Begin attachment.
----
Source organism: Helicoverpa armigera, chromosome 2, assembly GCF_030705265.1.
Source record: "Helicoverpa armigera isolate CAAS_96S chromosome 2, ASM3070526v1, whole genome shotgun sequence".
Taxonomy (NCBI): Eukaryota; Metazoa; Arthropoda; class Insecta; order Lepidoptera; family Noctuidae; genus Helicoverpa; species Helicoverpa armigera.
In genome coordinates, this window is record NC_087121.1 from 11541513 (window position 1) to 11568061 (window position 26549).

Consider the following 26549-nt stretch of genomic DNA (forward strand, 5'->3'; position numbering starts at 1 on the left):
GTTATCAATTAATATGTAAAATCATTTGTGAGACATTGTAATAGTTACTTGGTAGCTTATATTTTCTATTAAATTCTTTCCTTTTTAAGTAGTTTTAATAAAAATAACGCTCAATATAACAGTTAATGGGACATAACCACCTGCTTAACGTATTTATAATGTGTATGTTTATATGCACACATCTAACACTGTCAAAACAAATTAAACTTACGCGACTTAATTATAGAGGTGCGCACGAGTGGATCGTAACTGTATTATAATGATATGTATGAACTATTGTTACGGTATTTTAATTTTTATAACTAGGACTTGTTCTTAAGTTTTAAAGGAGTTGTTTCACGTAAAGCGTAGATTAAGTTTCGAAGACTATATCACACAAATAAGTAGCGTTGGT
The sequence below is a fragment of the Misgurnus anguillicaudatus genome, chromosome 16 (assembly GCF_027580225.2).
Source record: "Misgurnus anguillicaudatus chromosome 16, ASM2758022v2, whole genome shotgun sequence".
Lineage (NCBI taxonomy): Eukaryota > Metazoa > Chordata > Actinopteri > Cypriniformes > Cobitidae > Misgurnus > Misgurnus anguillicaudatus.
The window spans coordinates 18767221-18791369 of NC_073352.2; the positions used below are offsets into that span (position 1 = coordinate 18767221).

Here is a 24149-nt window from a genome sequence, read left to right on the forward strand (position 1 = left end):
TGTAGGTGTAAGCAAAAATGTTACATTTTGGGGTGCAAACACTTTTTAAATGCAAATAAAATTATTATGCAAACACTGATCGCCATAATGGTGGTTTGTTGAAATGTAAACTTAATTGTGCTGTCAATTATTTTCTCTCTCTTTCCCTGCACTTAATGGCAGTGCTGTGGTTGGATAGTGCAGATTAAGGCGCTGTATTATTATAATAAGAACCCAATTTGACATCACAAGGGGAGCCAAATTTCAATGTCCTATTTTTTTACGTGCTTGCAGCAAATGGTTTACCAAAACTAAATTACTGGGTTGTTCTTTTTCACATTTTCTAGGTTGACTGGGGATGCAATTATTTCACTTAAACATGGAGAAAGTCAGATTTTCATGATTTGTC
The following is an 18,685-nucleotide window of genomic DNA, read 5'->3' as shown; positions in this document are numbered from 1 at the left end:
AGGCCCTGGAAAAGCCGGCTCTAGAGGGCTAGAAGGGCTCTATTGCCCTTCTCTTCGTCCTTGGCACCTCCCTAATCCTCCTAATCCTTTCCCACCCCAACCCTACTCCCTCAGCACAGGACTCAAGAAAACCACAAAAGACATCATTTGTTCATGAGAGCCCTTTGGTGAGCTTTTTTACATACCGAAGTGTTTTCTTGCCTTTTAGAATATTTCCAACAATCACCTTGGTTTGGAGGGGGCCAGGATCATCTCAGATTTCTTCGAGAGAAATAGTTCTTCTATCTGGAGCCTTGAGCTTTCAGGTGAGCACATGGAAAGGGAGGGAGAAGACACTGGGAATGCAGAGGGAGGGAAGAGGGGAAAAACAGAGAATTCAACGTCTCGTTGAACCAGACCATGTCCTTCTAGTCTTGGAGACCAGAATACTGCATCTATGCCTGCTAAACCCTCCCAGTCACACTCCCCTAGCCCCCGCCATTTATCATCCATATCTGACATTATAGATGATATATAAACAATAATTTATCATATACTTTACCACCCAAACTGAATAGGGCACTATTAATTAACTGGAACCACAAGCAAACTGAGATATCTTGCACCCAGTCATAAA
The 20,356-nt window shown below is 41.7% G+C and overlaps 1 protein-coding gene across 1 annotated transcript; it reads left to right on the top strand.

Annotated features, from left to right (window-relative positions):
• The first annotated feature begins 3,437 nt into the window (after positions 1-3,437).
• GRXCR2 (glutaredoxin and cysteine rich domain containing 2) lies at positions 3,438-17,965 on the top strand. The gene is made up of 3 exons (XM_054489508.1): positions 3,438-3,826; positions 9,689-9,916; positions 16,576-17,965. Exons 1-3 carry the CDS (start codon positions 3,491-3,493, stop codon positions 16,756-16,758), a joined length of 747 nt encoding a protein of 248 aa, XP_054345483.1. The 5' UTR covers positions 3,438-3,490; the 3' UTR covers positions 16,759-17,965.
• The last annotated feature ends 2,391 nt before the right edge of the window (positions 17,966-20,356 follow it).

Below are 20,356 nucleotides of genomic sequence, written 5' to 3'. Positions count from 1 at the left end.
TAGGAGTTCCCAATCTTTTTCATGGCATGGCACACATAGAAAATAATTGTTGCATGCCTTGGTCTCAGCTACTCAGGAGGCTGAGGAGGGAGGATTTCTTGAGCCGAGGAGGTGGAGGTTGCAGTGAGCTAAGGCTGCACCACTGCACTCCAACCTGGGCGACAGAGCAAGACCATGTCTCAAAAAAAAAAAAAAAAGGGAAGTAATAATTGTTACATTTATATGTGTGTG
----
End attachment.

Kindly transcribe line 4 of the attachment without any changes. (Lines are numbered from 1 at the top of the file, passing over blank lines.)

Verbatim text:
In genome coordinates, this window is record NC_087121.1 from 11541513 (window position 1) to 11568061 (window position 26549).